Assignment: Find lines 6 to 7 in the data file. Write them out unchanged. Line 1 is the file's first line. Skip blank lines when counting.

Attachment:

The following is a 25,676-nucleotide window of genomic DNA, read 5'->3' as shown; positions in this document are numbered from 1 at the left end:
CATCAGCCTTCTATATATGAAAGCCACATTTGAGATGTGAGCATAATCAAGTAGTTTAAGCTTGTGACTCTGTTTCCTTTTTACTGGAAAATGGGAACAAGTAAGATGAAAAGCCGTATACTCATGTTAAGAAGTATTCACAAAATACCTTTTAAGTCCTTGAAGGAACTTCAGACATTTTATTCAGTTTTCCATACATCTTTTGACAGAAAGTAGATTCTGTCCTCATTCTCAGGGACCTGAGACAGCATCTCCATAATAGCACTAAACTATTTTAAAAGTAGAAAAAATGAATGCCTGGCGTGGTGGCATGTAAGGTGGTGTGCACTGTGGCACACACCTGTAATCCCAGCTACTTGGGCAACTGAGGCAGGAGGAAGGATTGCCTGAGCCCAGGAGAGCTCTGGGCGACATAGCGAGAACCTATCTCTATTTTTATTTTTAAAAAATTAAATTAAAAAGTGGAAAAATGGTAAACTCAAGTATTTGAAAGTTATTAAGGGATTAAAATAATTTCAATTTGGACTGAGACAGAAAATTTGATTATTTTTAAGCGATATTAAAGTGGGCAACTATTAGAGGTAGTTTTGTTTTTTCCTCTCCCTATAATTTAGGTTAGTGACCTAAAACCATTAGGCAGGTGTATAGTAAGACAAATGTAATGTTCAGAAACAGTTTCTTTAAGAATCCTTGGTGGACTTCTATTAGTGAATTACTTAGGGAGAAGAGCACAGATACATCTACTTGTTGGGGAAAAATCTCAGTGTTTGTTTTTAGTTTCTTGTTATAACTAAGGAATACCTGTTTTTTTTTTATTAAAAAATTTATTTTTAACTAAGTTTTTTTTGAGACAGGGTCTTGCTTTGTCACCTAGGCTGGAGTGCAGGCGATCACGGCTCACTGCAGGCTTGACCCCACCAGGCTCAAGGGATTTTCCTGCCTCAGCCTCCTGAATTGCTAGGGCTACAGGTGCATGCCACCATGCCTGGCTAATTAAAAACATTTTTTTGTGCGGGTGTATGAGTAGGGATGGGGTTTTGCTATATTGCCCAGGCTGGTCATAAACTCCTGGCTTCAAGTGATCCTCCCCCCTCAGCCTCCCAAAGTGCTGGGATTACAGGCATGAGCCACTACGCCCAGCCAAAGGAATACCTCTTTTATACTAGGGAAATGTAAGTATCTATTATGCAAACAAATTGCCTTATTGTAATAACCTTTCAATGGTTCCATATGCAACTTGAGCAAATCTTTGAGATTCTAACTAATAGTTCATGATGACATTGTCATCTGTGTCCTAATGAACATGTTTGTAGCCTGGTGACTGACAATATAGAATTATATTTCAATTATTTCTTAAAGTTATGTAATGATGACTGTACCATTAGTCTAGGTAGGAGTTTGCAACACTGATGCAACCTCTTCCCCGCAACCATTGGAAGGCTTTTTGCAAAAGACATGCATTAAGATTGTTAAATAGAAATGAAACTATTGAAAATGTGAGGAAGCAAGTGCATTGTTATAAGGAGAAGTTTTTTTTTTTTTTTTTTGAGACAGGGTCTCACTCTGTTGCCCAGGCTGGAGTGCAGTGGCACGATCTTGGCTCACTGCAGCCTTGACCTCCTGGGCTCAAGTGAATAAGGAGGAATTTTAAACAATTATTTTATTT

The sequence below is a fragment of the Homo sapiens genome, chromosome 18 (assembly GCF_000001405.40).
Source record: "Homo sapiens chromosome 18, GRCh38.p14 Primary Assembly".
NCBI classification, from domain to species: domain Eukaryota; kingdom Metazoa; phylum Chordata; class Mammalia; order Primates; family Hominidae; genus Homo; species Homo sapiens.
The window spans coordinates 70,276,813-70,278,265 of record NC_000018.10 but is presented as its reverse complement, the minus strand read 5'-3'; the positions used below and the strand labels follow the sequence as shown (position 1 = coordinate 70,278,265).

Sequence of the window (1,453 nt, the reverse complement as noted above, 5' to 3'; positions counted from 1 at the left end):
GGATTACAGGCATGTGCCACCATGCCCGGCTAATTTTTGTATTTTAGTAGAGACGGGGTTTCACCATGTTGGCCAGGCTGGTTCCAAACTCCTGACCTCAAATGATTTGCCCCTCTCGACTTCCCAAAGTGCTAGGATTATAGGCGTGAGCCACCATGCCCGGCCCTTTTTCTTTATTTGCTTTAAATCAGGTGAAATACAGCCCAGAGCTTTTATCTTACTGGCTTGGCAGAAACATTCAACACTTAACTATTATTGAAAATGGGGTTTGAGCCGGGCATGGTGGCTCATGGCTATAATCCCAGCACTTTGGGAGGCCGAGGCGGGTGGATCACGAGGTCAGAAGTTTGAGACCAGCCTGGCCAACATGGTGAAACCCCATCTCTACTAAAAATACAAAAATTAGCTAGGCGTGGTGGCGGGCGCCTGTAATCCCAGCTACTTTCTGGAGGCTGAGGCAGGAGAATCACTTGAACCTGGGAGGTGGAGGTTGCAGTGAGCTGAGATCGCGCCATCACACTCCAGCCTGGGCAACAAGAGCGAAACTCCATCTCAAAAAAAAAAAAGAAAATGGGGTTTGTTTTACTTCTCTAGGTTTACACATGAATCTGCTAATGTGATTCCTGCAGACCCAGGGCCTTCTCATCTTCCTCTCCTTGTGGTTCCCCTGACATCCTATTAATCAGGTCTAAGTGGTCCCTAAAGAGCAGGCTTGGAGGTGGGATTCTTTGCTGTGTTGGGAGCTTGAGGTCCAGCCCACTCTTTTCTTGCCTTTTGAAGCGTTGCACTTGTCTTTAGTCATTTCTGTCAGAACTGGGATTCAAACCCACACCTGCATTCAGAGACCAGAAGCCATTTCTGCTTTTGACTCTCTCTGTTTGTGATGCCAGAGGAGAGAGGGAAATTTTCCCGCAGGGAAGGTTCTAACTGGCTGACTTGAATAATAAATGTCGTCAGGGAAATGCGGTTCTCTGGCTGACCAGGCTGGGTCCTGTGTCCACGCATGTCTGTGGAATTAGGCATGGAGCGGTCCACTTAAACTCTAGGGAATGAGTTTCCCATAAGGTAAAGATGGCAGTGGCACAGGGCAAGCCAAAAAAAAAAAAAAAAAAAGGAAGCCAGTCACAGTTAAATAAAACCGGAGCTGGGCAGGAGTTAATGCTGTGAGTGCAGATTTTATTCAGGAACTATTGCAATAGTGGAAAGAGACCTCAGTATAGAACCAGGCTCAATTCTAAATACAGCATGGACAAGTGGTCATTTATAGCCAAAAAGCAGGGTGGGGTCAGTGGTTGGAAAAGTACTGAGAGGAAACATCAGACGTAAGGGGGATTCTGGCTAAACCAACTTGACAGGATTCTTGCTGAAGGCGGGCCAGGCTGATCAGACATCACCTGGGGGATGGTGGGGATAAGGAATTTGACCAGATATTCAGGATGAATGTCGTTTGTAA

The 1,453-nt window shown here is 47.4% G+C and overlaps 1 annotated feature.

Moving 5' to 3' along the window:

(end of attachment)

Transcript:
The window spans coordinates 70,276,813-70,278,265 of record NC_000018.10 but is presented as its reverse complement, the minus strand read 5'-3'; the positions used below and the strand labels follow the sequence as shown (position 1 = coordinate 70,278,265).

Sequence of the window (1,453 nt, the reverse complement as noted above, 5' to 3'; positions counted from 1 at the left end):